Apart from its poor maps, the Pocket Program was also criticised by some for not including a programme grid. In addition, I personally thought it suffered from too small a font size; a point or two more would have made it considerably easier to read (especially under poor lighting). It was, though, small enough to easily fit in a back pocket and its spiral binding made it easy to open. However, making it a touch larger would have done no harm and would have greatly improved its readability and, thus, its usefulness.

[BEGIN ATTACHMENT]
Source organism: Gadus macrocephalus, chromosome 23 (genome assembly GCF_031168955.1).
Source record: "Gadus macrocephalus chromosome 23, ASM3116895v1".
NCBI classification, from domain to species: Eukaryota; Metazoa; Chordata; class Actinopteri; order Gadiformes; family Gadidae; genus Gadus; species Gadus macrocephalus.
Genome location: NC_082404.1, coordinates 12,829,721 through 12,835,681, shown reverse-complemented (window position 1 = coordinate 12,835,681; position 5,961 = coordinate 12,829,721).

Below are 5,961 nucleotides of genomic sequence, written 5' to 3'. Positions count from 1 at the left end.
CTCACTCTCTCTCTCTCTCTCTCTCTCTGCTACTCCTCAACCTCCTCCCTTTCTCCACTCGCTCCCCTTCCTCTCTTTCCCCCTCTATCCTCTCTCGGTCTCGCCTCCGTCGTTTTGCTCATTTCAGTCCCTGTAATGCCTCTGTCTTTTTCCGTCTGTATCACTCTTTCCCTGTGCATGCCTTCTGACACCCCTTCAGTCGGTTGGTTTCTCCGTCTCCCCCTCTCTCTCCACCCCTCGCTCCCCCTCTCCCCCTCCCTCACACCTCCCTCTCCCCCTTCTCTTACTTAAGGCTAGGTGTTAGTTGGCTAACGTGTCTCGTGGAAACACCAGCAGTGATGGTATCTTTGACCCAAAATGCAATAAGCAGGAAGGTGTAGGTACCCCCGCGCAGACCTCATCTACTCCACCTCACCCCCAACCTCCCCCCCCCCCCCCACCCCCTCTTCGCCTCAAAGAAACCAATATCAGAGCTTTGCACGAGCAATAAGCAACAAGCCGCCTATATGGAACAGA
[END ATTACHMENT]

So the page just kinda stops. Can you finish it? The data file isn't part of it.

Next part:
The first event in the programme was Stroll With The Stars at 9 am on Thursday, a chance to spend an hour or so strolling around the streets with various well known folks and anyone else who fancied a bit of exercise to start the day. This was a daily event and is, I think, a very good idea for a Worldcon (or, indeed, any con). I would have joined them but even then the heat was more than I was prepared to endure.